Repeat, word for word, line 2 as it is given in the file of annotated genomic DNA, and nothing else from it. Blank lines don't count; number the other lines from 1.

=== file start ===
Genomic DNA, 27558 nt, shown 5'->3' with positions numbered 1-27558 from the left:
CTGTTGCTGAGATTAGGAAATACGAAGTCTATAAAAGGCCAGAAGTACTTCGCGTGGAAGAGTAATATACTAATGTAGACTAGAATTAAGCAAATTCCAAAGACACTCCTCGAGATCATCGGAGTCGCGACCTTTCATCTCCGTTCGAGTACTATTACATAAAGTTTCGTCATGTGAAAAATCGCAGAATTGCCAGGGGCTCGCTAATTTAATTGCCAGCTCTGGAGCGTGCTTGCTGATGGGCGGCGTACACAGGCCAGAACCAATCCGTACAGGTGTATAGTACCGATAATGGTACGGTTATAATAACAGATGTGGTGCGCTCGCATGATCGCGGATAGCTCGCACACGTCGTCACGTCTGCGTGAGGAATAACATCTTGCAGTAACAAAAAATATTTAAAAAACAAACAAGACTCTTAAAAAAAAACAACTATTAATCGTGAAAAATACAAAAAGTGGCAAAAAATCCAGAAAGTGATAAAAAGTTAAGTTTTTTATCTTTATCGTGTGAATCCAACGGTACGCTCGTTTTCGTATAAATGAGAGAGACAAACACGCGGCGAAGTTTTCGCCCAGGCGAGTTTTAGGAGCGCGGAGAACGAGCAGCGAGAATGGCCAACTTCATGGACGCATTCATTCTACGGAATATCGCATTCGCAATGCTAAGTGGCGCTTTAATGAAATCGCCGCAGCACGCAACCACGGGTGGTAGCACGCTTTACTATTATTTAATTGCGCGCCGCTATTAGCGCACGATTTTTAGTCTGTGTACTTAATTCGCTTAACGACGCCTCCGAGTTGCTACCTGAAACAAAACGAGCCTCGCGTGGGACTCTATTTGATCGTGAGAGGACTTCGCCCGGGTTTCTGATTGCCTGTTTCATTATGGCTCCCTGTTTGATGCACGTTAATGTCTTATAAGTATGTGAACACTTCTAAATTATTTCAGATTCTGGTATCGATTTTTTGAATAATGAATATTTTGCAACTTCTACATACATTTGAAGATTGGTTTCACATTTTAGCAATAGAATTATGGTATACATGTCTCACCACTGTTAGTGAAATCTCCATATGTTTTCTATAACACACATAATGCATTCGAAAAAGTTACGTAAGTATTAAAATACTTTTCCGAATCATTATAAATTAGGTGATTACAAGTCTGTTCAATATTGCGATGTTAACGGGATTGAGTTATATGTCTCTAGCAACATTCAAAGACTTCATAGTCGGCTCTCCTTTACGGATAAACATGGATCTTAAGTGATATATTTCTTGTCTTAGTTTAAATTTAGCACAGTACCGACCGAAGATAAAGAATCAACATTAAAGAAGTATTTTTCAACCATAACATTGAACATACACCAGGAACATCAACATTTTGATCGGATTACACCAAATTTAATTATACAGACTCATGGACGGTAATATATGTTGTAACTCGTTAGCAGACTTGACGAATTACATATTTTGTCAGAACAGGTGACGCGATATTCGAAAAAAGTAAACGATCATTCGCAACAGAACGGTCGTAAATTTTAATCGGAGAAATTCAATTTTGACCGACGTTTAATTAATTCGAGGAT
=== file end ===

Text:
CTGTTGCTGAGATTAGGAAATACGAAGTCTATAAAAGGCCAGAAGTACTTCGCGTGGAAGAGTAATATACTAATGTAGACTAGAATTAAGCAAATTCCAAAGACACTCCTCGAGATCATCGGAGTCGCGACCTTTCATCTCCGTTCGAGTACTATTACATAAAGTTTCGTCATGTGAAAAATCGCAGAATTGCCAGGGGCTCGCTAATTTAATTGCCAGCTCTGGAGCGTGCTTGCTGATGGGCGGCGTACACAGGCCAGAACCAATCCGTACAGGTGTATAGTACCGATAATGGTACGGTTATAATAACAGATGTGGTGCGCTCGCATGATCGCGGATAGCTCGCACACGTCGTCACGTCTGCGTGAGGAATAACATCTTGCAGTAACAAAAAATATTTAAAAAACAAACAAGACTCTTAAAAAAAAACAACTATTAATCGTGAAAAATACAAAAAGTGGCAAAAAATCCAGAAAGTGATAAAAAGTTAAGTTTTTTATCTTTATCGTGTGAATCCAACGGTACGCTCGTTTTCGTATAAATGAGAGAGACAAACACGCGGCGAAGTTTTCGCCCAGGCGAGTTTTAGGAGCGCGGAGAACGAGCAGCGAGAATGGCCAACTTCATGGACGCATTCATTCTACGGAATATCGCATTCGCAATGCTAAGTGGCGCTTTAATGAAATCGCCGCAGCACGCAACCACGGGTGGTAGCACGCTTTACTATTATTTAATTGCGCGCCGCTATTAGCGCACGATTTTTAGTCTGTGTACTTAATTCGCTTAACGACGCCTCCGAGTTGCTACCTGAAACAAAACGAGCCTCGCGTGGGACTCTATTTGATCGTGAGAGGACTTCGCCCGGGTTTCTGATTGCCTGTTTCATTATGGCTCCCTGTTTGATGCACGTTAATGTCTTATAAGTATGTGAACACTTCTAAATTATTTCAGATTCTGGTATCGATTTTTTGAATAATGAATATTTTGCAACTTCTACATACATTTGAAGATTGGTTTCACATTTTAGCAATAGAATTATGGTATACATGTCTCACCACTGTTAGTGAAATCTCCATATGTTTTCTATAACACACATAATGCATTCGAAAAAGTTACGTAAGTATTAAAATACTTTTCCGAATCATTATAAATTAGGTGATTACAAGTCTGTTCAATATTGCGATGTTAACGGGATTGAGTTATATGTCTCTAGCAACATTCAAAGACTTCATAGTCGGCTCTCCTTTACGGATAAACATGGATCTTAAGTGATATATTTCTTGTCTTAGTTTAAATTTAGCACAGTACCGACCGAAGATAAAGAATCAACATTAAAGAAGTATTTTTCAACCATAACATTGAACATACACCAGGAACATCAACATTTTGATCGGATTACACCAAATTTAATTATACAGACTCATGGACGGTAATATATGTTGTAACTCGTTAGCAGACTTGACGAATTACATATTTTGTCAGAACAGGTGACGCGATATTCGAAAAAAGTAAACGATCATTCGCAACAGAACGGTCGTAAATTTTAATCGGAGAAATTCAATTTTGACCGACGTTTAATTAATTCGAGGAT